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Is there a way to force a "Save As" dialog?

Currently if you click on the link you will see the content in the browser, but I need the "Save As" dialog to appear. The file is located on a external server.

I already tried:

$("#download_link").click(function() {
    document.execCommand('SaveAs','1','location');
});

Unfortunately that does not work.

EDIT:

Of course it would be fine if the file just gets downloaded if the user has this option activated in his browser. I just do not want him to get redirected to the site.

It would be also okay if there is a way to do this with PHP, but it looks like that I need to do it with readfile(), which I do not want due to the traffic.

I need a solution which works for a file on a external server!

A comment, to point some things out:

Sorry that i need to ask you that, but are you serious? I just asked how i can force a save as dialog, and you come up with "illegal", "obfuscation" etc? I mentioned it multiple times that the only reason why i want to do that is to avoid that the desired file get's played directly in the browser. This is nothing illegal, not either something what i want to hide. I have also no clue why this question gets marked as off topic.

share|improve this question

closed as off-topic by Basic, Daryl Gill, Luc M, Tushar Gupta, futureelite7 Nov 19 '13 at 1:28

This question appears to be off-topic. The users who voted to close gave this specific reason:

  • "Questions asking for code must demonstrate a minimal understanding of the problem being solved. Include attempted solutions, why they didn't work, and the expected results. See also: Stack Overflow question checklist" – Basic, Daryl Gill, Luc M, Tushar Gupta, futureelite7
If this question can be reworded to fit the rules in the help center, please edit the question.

1  
you can't (cross-browser, at least) –  Doorknob 冰 Nov 18 '13 at 3:25
2  
None of the related questions (see the sidebar) has helped you? –  Mathletics Nov 18 '13 at 3:25
    
As @Doorknob pointed out, the answer is no. Some users will have all downloads automatically save to a specific location, without a browser prompt. This is a user-level browser setting, and there is nothing you can do in JavaScript to force the dialog. –  Ed Cottrell Nov 18 '13 at 3:27
    
It would be fine if it get's downloaded automatically if the users have set up the browser for this. I just want that they do not get to the site. –  Michael Nov 18 '13 at 3:30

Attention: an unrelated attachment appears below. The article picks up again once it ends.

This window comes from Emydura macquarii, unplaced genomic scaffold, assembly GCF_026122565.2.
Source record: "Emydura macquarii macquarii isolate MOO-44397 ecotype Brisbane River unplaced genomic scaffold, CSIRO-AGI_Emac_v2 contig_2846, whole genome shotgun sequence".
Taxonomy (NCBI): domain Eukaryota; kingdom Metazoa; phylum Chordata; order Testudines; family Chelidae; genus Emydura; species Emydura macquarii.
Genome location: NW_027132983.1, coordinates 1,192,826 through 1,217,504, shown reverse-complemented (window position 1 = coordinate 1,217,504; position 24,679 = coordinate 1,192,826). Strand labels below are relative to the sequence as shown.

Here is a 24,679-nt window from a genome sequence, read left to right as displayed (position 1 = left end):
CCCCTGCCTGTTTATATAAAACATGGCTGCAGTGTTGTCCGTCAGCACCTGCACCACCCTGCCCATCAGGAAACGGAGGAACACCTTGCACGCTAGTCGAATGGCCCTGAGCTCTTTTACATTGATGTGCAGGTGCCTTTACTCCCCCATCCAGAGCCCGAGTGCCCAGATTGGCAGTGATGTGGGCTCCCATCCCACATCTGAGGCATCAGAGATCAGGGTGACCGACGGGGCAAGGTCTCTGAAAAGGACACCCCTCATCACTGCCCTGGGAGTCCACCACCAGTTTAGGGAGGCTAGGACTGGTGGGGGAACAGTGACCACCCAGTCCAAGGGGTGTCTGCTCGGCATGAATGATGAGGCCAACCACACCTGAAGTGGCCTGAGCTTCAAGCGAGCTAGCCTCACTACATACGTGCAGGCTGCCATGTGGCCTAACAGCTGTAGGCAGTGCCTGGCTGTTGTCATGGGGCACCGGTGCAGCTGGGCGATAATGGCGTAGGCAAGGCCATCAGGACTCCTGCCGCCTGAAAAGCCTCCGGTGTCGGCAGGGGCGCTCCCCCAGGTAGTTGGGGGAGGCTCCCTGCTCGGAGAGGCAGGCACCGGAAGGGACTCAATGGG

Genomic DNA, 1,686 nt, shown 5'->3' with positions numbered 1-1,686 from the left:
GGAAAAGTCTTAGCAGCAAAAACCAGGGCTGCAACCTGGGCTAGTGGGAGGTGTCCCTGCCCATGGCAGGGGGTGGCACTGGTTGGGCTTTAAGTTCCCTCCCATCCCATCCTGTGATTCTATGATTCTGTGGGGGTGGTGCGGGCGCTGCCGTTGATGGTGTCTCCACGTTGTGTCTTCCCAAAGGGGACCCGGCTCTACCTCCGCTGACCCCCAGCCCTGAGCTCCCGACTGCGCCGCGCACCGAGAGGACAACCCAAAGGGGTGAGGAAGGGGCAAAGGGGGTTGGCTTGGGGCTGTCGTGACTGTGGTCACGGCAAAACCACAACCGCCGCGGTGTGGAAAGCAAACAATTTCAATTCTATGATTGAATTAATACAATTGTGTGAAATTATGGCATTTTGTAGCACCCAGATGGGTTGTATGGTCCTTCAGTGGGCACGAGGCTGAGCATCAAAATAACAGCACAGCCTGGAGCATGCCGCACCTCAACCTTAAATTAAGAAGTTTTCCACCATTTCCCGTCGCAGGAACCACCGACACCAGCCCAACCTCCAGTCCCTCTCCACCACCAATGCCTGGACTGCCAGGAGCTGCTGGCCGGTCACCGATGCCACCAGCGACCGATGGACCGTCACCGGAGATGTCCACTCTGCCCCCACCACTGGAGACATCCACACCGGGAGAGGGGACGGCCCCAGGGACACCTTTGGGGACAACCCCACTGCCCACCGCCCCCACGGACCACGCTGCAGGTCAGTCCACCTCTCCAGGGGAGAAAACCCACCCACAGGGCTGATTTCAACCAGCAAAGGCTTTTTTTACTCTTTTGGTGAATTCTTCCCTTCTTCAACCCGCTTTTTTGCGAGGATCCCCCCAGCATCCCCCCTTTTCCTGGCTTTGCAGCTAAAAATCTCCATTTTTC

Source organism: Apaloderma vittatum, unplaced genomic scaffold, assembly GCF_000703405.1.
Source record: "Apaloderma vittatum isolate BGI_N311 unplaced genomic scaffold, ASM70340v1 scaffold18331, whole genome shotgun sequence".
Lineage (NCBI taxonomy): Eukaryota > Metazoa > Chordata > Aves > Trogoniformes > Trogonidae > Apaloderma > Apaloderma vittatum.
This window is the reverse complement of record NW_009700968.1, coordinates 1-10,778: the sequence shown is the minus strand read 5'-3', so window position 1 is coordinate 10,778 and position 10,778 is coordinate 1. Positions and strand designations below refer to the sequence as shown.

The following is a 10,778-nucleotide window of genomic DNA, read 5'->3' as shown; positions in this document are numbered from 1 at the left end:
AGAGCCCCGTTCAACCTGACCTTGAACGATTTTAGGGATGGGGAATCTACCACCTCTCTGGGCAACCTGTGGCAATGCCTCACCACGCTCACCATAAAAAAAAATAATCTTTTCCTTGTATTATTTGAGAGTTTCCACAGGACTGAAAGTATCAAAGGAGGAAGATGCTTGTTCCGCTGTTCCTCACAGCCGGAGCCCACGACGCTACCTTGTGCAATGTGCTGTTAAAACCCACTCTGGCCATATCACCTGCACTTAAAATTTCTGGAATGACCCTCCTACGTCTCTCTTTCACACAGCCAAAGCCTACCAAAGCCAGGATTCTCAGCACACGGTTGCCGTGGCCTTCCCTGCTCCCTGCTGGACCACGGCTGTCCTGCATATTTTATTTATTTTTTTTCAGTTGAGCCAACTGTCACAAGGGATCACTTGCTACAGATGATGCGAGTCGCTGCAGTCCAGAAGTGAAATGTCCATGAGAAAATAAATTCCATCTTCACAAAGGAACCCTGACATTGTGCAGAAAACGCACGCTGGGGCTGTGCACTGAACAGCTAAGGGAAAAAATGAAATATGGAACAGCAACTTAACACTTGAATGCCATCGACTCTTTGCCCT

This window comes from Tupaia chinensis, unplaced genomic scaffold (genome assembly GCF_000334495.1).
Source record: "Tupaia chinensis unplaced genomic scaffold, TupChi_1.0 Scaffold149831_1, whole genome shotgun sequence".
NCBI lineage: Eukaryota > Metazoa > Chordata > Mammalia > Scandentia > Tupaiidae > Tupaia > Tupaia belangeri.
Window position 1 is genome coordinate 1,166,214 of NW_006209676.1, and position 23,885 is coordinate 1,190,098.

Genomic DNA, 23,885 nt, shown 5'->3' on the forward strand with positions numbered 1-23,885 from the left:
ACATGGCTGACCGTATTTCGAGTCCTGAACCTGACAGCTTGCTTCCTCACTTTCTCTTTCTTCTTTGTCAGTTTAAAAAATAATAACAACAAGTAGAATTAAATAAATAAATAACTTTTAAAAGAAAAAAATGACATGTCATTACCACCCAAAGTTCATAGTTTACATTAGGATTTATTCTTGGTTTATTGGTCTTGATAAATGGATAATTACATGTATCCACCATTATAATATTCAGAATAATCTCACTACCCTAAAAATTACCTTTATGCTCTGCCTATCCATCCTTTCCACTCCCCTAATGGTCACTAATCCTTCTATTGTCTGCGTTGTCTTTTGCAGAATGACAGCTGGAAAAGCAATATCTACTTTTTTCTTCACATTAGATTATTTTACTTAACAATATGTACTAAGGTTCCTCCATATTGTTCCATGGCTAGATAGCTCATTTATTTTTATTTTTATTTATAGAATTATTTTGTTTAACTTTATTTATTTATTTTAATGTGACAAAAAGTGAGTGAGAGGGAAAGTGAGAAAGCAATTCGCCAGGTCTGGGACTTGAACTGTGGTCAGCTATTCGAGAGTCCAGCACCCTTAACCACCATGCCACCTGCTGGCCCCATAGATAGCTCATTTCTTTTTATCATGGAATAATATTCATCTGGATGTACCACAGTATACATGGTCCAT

As mentioned above the file is located on a external server. –  Michael Nov 18 '13 at 3:53

2 Answers 2

If the file is displayed in the browser as text or get downloaded as a file depends on the header that get send with the file. For example this is the header for a excelfile:

 header("Content-Type: application/vnd.ms-excel");
 header("Content-Disposition: attachment; filename=\"myfilename.xlsx\"");
 header("Cache-Control: max-age=0");

(the Excelfile is generated with php, without this header I would see the hole file in the browser as text)

The important thing is the Content-Type.

Edit: without readfile()

As you say in your question you don't want to use PHP cause of readfile() you can also set the header with htaccess.

<FilesMatch "\.(?i:txt)$">
 ForceType application/octet-stream
</FilesMatch>

application/octet-stream = something binary (so it get allways downlaoded). You will have to rewrite the FilesMatch to match your files

share|improve this answer
    
That works with a external url? I mean the htaccess solution? –  Michael Nov 18 '13 at 16:27
    
it wouldn't, the request wouldn't be routed over your server –  cypherabe Nov 18 '13 at 16:56
    
Then he did not read my question. I need it for a external url. –  Michael Nov 18 '13 at 21:32
    
@Michael If you don't have access to the server and if the file is just displayed when u call the link to it then you have bad cards. How big are the files? you can force a download with Javascript: location.href = "data:application/octet-stream," + encodeURIComponent("hello world") you could replace "hello world" with the content of the files. The bad thing is, you cant set a file name. –  nbar Nov 19 '13 at 12:43

Using HTML5 you can simply use the download attribute.

Ex: <a href="myfile.pdf" download="myfile.pdf">Download Your Expense Report</a>

share|improve this answer
    
Thanks, but it doe snot work on Firefox? –  Michael Nov 18 '13 at 3:31
    
Sure it does. Firefox 20+. –  j08691 Nov 18 '13 at 3:31
    
I use 25.0 but nothing happens. On chrome it works fine. –  Michael Nov 18 '13 at 3:34
    
Works fine here using FF25. –  j08691 Nov 18 '13 at 3:38
2  
According to the MDN docs on <a>, FF only honours the download attribute for same origin requests, which would explain why it doesn't work (assuming "external server" means cross origin request). –  Zaid Crouch Nov 18 '13 at 6:27

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